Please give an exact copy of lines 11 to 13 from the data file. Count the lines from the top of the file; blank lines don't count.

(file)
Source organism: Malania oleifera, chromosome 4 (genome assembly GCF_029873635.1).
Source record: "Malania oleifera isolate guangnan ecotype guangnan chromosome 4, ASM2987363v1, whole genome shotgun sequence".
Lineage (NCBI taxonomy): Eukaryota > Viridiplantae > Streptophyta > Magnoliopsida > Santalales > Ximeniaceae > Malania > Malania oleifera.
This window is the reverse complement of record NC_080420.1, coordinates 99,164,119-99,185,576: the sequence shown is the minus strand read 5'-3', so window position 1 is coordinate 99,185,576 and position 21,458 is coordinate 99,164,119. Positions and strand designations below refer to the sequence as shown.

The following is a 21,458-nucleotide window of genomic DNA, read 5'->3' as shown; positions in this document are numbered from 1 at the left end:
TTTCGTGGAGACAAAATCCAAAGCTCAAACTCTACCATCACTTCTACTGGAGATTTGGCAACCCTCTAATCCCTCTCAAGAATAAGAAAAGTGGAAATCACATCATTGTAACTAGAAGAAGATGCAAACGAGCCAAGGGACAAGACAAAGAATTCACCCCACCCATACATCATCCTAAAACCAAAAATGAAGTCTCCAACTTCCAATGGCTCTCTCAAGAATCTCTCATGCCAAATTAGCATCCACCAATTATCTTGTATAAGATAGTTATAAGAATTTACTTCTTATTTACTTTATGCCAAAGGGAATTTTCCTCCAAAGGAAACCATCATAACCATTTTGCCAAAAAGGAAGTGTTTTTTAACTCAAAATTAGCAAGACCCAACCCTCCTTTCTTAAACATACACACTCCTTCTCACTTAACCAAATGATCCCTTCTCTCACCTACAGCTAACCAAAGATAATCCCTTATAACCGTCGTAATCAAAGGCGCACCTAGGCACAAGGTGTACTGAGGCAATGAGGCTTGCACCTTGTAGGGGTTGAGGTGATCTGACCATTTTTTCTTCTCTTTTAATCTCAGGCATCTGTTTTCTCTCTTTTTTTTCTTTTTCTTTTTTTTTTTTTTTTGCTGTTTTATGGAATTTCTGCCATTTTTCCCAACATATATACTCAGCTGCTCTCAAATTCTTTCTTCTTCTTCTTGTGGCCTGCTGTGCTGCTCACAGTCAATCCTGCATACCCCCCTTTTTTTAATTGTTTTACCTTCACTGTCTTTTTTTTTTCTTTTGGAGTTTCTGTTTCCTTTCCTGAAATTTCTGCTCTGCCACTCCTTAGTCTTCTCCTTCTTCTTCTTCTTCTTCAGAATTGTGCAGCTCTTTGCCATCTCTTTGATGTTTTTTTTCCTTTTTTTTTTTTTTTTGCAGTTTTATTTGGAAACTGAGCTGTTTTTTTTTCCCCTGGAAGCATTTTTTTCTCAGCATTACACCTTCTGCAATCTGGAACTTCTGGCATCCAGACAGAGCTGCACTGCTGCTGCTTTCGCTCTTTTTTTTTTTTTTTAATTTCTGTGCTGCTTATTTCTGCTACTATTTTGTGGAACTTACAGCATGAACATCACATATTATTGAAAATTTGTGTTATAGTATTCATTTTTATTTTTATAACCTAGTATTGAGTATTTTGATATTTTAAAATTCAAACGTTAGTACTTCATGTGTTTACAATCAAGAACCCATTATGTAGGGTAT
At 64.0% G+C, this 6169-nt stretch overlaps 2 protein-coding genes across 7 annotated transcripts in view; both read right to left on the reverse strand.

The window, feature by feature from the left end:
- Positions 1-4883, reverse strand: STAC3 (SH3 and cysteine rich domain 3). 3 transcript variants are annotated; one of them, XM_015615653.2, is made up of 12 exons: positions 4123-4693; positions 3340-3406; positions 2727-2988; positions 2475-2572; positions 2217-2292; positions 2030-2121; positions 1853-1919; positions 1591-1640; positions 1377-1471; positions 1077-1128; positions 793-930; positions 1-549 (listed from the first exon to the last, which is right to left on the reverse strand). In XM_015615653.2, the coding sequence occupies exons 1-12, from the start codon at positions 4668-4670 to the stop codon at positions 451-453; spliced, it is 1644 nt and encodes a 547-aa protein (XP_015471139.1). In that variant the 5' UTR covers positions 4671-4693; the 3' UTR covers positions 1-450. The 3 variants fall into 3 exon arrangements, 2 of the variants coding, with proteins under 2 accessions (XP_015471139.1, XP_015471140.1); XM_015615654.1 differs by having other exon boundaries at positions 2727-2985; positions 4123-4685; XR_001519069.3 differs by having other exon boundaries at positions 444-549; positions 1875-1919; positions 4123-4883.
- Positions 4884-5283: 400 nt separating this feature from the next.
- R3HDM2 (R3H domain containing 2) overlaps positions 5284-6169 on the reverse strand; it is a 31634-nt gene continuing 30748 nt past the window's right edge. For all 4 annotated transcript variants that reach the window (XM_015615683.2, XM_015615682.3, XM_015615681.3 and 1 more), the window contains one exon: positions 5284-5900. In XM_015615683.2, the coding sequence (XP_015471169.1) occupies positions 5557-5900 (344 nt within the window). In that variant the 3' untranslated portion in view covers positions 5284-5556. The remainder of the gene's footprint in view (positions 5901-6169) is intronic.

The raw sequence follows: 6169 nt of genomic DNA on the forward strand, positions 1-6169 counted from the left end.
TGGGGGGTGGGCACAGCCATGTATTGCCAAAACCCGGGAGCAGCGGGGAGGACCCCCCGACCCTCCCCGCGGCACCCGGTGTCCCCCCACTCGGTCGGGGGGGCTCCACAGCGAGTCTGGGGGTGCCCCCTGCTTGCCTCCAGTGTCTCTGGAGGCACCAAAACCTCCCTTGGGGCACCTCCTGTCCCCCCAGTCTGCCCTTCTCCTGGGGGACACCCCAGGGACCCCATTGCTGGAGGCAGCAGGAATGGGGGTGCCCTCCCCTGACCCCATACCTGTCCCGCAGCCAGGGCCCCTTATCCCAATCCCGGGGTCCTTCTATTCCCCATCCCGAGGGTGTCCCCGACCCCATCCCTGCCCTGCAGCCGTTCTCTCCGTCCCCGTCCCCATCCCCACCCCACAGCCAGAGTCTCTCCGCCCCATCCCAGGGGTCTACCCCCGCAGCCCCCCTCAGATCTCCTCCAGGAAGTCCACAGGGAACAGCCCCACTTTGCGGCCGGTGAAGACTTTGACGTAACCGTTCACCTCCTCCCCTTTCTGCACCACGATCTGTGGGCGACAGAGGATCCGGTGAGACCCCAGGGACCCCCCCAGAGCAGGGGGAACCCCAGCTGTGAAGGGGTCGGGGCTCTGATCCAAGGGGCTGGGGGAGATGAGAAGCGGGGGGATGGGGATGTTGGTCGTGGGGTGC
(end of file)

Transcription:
- R3HDM2 (R3H domain containing 2) overlaps positions 5284-6169 on the reverse strand; it is a 31634-nt gene continuing 30748 nt past the window's right edge. For all 4 annotated transcript variants that reach the window (XM_015615683.2, XM_015615682.3, XM_015615681.3 and 1 more), the window contains one exon: positions 5284-5900. In XM_015615683.2, the coding sequence (XP_015471169.1) occupies positions 5557-5900 (344 nt within the window). In that variant the 3' untranslated portion in view covers positions 5284-5556. The remainder of the gene's footprint in view (positions 5901-6169) is intronic.

The raw sequence follows: 6169 nt of genomic DNA on the forward strand, positions 1-6169 counted from the left end.
TGGGGGGTGGGCACAGCCATGTATTGCCAAAACCCGGGAGCAGCGGGGAGGACCCCCCGACCCTCCCCGCGGCACCCGGTGTCCCCCCACTCGGTCGGGGGGGCTCCACAGCGAGTCTGGGGGTGCCCCCTGCTTGCCTCCAGTGTCTCTGGAGGCACCAAAACCTCCCTTGGGGCACCTCCTGTCCCCCCAGTCTGCCCTTCTCCTGGGGGACACCCCAGGGACCCCATTGCTGGAGGCAGCAGGAATGGGGGTGCCCTCCCCTGACCCCATACCTGTCCCGCAGCCAGGGCCCCTTATCCCAATCCCGGGGTCCTTCTATTCCCCATCCCGAGGGTGTCCCCGACCCCATCCCTGCCCTGCAGCCGTTCTCTCCGTCCCCGTCCCCATCCCCACCCCACAGCCAGAGTCTCTCCGCCCCATCCCAGGGGTCTACCCCCGCAGCCCCCCTCAGATCTCCTCCAGGAAGTCCACAGGGAACAGCCCCACTTTGCGGCCGGTGAAGACTTTGACGTAACCGTTCACCTCCTCCCCTTTCTGCACCACGATCTGTGGGCGACAGAGGATCCGGTGAGACCCCAGGGACCCCCCCAGAGCAGGGGGAACCCCAGCTGTGAAGGGGTCGGGGCTCTGATCCAAGGGGCTGGGGGAGATGAGAAGCGGGGGGATGGGGATGTTGGTCGTGGGGTGC